posted on Dec, 2 2008 @ 10:14 AM
Interesting thread and situation! I'm a clinical psychologist specializing in conduct problems in children, and I'm also a father. I can empathize
with this mom and appreciate that she loves her kid, has tried other strategies, doesn't want his behavior to get worse, and is being creative. I'm
concerned though she might not get the outcome she's trying hard to reach.
Rules and reinforcement (punishment - like loss of privileges, and rewards) can work well for many kids IF the rules and consequences are applied in a
calm, consistent, reasonable manner, IF it's in the context of a loving/supportive relationship with adult caregivers who themselves model
responsible, healthy behavior, and IF the child already has the mental and emotional skills they need to rise to caregiver expectations. Therapy that
trains parents how to do consequences the right way (called Parent Management Training) can be very effective toward this end. It helps many families
achieve better compliance with defiant/strong-willed kids and can divert troubled kids from an antisocial/criminal life path. It's not 100% effective
though; kids need more than consistent consequences to learn to manage themselves appropriately. They also need good role modeling from listening,
Shaming and humiliating kids can be a tempting form of punishment. But it can also cause problems, just like corporal (physical) punishment. Even
consistent consequences -- if used without warmth, support and guidance -- don't teach kids the skills they need to cope with life's challenges,
like how to comply with rules/authority, manage emotions, and resist peer pressure. Rather, shaming can damage kids' trust in adults to share their
concerns, which kids need to do in order to learn more effective ways to solve their problems. Instead, being shamed can lead us to hide our problems
to avoid negative judgment or other punishment. (Why else would this kid lie when caught?) It's important for people, kids included, to learn to feel
reasonable *guilt* about our misbehavior - this can provide motivation to make ammends and correct it. But feeling *shame* about oneself (as a bad,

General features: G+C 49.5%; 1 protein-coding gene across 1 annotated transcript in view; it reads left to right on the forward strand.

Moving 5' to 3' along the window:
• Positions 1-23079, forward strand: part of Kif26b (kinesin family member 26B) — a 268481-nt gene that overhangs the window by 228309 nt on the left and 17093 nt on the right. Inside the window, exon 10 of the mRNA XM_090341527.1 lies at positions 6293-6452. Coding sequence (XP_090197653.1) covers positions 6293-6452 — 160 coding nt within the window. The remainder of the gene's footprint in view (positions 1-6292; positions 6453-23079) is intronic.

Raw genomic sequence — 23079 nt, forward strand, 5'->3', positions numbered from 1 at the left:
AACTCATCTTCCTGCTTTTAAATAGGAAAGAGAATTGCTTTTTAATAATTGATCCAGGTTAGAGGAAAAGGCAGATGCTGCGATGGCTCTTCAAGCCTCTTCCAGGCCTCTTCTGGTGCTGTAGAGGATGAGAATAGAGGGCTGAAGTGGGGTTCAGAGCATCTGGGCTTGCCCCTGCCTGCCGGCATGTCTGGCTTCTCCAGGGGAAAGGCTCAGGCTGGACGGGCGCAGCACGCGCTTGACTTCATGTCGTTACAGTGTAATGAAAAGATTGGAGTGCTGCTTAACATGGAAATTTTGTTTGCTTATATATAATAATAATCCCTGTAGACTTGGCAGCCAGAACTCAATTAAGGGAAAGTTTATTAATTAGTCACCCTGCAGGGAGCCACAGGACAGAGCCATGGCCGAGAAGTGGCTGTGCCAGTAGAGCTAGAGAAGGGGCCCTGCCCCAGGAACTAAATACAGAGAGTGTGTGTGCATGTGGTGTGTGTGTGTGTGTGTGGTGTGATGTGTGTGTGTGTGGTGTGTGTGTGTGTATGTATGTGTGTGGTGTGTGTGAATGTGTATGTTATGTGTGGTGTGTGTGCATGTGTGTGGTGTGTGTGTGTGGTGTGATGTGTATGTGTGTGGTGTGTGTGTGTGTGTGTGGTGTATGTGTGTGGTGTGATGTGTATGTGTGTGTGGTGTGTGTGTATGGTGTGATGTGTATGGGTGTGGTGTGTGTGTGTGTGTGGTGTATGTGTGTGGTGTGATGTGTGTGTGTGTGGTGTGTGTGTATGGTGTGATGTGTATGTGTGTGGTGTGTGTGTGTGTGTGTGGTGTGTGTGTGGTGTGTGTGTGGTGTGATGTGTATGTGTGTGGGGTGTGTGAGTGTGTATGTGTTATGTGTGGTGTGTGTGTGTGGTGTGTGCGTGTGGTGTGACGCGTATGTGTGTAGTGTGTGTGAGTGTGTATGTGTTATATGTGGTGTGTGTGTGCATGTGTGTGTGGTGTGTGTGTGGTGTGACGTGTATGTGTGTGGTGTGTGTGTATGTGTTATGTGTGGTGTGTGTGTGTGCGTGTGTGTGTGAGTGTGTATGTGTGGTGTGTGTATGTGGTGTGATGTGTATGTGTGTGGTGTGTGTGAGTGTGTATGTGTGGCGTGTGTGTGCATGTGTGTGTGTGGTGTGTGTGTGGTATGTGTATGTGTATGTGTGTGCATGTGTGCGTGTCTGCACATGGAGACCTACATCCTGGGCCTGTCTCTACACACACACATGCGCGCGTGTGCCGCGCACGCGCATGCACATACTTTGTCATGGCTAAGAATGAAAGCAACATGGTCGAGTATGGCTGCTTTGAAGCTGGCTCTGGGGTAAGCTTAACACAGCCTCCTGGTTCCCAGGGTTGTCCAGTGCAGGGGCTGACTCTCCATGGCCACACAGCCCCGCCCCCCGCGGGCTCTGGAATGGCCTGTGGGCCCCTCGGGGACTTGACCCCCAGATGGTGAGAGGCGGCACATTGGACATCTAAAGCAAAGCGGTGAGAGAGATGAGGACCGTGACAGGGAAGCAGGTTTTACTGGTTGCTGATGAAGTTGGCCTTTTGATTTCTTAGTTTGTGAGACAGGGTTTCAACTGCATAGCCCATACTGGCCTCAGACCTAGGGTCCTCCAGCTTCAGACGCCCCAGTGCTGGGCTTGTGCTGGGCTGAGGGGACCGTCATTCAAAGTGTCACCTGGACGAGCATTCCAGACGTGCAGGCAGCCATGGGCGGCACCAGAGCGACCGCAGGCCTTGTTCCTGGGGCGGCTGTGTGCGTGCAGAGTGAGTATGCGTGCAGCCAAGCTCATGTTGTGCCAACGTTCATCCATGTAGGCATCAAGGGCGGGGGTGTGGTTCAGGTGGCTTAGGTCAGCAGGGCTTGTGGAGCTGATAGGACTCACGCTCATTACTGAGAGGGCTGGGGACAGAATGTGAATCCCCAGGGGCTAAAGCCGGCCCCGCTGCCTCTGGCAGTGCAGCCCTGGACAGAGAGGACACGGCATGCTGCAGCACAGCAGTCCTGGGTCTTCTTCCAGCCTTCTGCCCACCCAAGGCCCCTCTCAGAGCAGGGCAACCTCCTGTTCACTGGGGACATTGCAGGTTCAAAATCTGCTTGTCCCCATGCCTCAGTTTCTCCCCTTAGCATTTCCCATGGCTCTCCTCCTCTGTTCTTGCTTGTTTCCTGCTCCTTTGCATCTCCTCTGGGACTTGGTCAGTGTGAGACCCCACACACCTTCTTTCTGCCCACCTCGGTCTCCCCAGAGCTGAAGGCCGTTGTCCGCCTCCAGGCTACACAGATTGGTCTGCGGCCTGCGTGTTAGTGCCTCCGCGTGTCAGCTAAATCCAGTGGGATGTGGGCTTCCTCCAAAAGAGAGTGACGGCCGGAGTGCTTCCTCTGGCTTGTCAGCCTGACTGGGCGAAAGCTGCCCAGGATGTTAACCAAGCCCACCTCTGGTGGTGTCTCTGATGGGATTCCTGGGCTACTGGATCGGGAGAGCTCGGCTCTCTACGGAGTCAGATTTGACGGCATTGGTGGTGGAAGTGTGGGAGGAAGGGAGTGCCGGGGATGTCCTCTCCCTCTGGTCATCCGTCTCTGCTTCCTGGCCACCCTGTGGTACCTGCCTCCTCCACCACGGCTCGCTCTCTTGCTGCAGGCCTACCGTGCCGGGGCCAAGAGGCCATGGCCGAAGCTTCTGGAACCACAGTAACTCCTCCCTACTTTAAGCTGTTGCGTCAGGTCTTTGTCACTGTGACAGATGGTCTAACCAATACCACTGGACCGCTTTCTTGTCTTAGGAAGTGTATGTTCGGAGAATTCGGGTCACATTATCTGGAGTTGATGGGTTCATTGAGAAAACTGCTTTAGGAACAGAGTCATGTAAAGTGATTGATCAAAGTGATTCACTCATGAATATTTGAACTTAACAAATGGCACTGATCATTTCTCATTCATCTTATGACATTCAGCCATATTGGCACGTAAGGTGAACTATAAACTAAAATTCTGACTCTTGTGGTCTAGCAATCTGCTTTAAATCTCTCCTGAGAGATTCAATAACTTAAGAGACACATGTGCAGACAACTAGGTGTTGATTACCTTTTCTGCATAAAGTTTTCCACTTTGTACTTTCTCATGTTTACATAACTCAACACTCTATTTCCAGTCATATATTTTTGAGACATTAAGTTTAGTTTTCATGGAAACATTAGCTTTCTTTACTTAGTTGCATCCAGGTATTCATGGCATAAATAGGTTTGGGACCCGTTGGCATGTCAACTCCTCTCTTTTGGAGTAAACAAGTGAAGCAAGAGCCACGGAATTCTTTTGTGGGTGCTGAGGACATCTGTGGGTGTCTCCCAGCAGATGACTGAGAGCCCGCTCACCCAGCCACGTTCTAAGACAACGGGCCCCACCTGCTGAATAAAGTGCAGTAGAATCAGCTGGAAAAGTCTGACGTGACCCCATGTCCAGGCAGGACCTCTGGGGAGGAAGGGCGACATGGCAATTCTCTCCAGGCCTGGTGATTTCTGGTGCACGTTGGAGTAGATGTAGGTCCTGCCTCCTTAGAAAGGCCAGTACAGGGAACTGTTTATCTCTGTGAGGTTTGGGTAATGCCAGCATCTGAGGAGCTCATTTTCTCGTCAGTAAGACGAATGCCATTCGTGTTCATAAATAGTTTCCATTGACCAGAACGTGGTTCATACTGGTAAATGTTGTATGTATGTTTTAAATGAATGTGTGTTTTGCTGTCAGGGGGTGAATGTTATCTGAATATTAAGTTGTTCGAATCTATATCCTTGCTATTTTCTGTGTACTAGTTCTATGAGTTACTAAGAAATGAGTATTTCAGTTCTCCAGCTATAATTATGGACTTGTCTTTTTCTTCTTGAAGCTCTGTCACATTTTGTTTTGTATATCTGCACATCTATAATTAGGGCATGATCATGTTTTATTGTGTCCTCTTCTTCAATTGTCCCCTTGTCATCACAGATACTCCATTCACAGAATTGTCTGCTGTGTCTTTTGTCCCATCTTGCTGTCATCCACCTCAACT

worthless person or any other label... "bad kid", "liar", "theif", "thug", "criminal", "offender", "loser", "idiot"...etc) is
extremely painful to carry (even when it's not written on a big sign). Shame and humiliation can lead to clinical depression and low self-esteem. To
resolve the pain and negative self-view, we usually either try to deny the behavior (and thus the label), blame or attack others, or give in and
accept the label as true and build our lives around it.
Study after study shows that praise works better than punishment. Kids are served best when adults provide a supportive environment where their
concerns are solicited and taken seriously, and where they are guided in learning to solve problems in a manner that takes their own and others'
needs into consideration. I think a good place to start, especially with older children/teens, is to put the demands and consequences on hold and ask
the kid: What's going on/making it hard to comply? Can they think up a better solution that will address their concerns and their caregivers?
I don't mean to sound critical of this mom; seems she's trying best she knows how. I also wonder about is Dad's role here. More often than not, the
troubled kids I work with (in correctional settings) have no positive male role models. Their dads have either abandoned, abused, neglected or been
very inconsistent with these kids. The boys often find substitute male role models, like gang leaders, who take them under their wing and mold them. I
think this problem has become an epidemic in the U.S. Where is responsible fatherhood as a societal value, especially in our poor, urban
neighborhoods, where boys learn to equate aggression with manhood? What kinds of fathers do we expect these boys to become? What role do the rest of
Thanks all! - B